Original story: El Confidencial (by Ruth Ugalde)

Translation: Carmel Drake

Podemos Positions Itself Against Socimis & The RE Recovery

26 April 2016 – Negocios.com

The political party led by Pablo Iglesias (pictured above) wants to put a stop to these investment companies, which are responsible for investing billions of euros each year.

Podemos has proposed an attack on the Socimis (listed real estate investment companies), whose appearance has helped the recovery of the real estate sector in recent times. Pablo Iglesias has put the tax structures of Socimis, private equity firms and entities holding foreign securities (ETVE) in the firing line; he says that he wants to “ensure productive investment and tax equity”. And it is true that the tax treatment of Socimis is different to the rules that apply to other companies, but the Socimis also have to comply with certain requirements, such as holding share capital of €5 million, and not €3,000 like an SL, and listing on the stock exchange, such as the MAB, IBEX 35 or Main Market.

– Tax rate of 0%. Socimis are taxed at a rate of 0% for Corporation Tax purposes.

– Special rules need to be taken into account for entities that have been taxed under a general regime that start paying tax under the Socimi regime: if ownership of a property is transferred prior to the application of the Socimi regime, then the rental income shall be understood to be generated on a linear basis (unless proven otherwise) during the holding period, and so the previous tax regime and the Socimi regime will be applied to the rental income on a proportional basis.

In addition, Podemos also wants to axe Sicavs, control the shareholders and the money in cash, limit the maximum percentages per shareholder and have them monitored by the Tax Authorities and not by the CNMV like now.

Encourage “informers” and allow tax inspectors to work under cover in order to combat tax fraud. The informer would be rewarded with some of the economic fine imposed on the offender, whilst a fund would be created for paying tax confidants.

This is part of the Comprehensive Plan to Combat Fraud that will be presented to the Economic Committee on Wednesday. According to the text, tax revenues would increase by between 1% and 1.5%.

Moreover, Podemos considers that it would be worthwhile to integrate all of the networks of the Tax Authorities and the regional and state Social Security departments for greater coordination.

Meanwhile, Podemos’s proposals also include lowering the criminal liability threshold for tax offences to €50,000, as well as increasing, in general, the “prescription period” to ten years, applying the penalties currently provided for when the defrauded amount exceeds €120,000.

Original story: Negocios.com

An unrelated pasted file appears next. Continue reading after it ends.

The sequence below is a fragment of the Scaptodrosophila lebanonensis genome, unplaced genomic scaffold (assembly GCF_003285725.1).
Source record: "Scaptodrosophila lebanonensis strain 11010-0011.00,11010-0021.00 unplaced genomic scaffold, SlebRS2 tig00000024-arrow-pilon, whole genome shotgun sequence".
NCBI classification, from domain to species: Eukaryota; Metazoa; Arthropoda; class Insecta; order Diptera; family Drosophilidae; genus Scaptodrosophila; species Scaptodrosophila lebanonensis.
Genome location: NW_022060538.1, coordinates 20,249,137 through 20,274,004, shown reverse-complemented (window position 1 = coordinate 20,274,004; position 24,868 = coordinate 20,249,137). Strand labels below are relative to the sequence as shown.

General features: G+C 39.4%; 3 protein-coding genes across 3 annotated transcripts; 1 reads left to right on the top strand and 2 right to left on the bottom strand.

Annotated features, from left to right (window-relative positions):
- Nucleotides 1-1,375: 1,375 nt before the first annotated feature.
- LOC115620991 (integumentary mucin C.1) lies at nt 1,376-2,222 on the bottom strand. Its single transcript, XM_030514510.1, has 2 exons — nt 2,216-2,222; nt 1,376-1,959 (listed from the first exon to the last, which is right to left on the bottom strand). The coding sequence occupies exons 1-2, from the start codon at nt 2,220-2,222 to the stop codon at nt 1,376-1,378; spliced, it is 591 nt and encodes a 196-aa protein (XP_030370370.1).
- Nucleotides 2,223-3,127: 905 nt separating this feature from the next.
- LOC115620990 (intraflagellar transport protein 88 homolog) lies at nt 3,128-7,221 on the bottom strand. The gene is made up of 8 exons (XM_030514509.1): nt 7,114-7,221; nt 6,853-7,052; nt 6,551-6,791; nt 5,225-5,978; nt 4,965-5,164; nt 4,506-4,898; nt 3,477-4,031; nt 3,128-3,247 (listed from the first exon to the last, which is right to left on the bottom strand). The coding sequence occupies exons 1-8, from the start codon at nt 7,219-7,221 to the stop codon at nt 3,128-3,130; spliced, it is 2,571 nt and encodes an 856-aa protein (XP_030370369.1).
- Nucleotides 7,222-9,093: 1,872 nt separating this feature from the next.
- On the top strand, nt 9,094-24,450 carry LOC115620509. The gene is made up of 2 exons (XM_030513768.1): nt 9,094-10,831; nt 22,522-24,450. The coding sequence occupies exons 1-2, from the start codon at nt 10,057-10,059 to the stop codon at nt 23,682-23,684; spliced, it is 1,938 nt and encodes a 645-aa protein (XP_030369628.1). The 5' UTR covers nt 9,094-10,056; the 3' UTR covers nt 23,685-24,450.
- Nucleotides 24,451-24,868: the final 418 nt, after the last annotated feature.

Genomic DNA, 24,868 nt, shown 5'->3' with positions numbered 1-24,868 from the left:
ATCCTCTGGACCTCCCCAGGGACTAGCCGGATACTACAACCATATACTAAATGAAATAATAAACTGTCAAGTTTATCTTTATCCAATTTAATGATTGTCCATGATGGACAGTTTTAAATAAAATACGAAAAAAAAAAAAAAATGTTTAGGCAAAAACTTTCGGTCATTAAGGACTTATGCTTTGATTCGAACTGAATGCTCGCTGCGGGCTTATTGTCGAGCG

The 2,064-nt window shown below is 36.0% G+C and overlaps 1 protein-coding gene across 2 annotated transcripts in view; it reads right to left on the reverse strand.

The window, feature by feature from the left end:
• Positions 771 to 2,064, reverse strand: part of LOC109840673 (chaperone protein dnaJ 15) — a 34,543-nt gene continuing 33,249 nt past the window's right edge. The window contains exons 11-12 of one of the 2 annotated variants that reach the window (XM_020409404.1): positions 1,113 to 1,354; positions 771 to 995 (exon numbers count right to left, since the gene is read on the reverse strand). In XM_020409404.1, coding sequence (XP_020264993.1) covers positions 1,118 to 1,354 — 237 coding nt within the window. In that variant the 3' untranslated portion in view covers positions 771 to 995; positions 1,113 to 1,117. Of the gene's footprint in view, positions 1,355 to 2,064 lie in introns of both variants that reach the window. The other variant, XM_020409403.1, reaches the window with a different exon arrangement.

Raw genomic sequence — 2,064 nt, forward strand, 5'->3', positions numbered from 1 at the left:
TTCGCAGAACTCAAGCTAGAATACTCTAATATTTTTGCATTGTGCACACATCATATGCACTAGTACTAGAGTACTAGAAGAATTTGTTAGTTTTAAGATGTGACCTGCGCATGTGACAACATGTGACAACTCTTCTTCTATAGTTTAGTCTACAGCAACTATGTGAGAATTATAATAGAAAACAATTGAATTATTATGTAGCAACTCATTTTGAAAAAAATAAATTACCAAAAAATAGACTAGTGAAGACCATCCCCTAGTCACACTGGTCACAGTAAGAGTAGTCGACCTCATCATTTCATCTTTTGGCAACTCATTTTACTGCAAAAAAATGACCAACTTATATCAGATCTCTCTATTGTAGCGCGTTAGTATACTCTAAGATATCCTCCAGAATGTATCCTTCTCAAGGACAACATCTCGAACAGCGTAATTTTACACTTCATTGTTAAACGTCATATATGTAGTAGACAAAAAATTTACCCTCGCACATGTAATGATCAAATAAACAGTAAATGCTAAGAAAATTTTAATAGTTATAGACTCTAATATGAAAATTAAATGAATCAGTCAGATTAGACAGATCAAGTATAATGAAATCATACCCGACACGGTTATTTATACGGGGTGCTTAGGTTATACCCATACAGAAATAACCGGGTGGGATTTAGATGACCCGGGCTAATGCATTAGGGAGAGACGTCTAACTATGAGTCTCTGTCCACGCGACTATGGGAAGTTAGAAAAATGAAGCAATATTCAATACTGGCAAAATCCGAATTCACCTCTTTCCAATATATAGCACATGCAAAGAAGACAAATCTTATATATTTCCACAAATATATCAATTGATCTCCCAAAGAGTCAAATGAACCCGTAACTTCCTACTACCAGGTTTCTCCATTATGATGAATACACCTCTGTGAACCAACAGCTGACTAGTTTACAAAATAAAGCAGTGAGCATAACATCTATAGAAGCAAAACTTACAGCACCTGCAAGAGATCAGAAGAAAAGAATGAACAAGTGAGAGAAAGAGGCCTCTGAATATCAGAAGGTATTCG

Translation: Carmel Drake

Hispania To Absorb Its Socimi In A Merger

6 March 2016 – Cinco Días

On Wednesday, Hispania Activos Inmobiliarios reported to the CNMV that it is going to absorb its Socimi Hispania Real by means of a merger. The operation was expected by the market and will involve the parent company adopting the tax structure of a listed real estate investment company. The firm will approve the transaction at its shareholders meeting in April.

The two companies have agreed the approval and signing of the merger project as part of a process to rationalise the corporate structure of the group, which has decided to adopt the Socimi regime.

Both the conversion into a Socimi, as well as the absorption of the Hispania Real Socimi by Hispania Activos Inmobiliarios will be subject to approval by the shareholders at their next meeting, which is expected to be held in April.

The company is the full and direct owner of all of the shares of the Hispania Real Socimi, as reported to Spain’s National Securities Market Commission (CNMV).

On 18 February, Hispania Activos Inmobiliarios announced its plans to convert itself into a Socimi. The firm is managed by Azora, whose President is Concha Osácar (pictured above).

Hispania, which debuted on the stock exchange in 2014, had already revealed that its future plans included the possibility of turning the company into a Socimi, a vehicle that has a special tax structure and that is obliged to allocate some of its profits to dividends.

In April 2014, Hispania constituted its subsidiary Hispania Real, which decided to adopt the tax structure planned for Socimis and through which Hispania has closed several asset acquisitions. Nevertheless, the company continued to operate the parent company as a public corporation so as to undertake other types of operations.

In addition, last year, the company bought Barceló Bay Hotels & Leisure (BAY), to create the Socimi with the largest exposure to the Spanish hotel sector, with 9,000 hotel rooms.

Original story: Cinco Días

Translation: Carmel Drake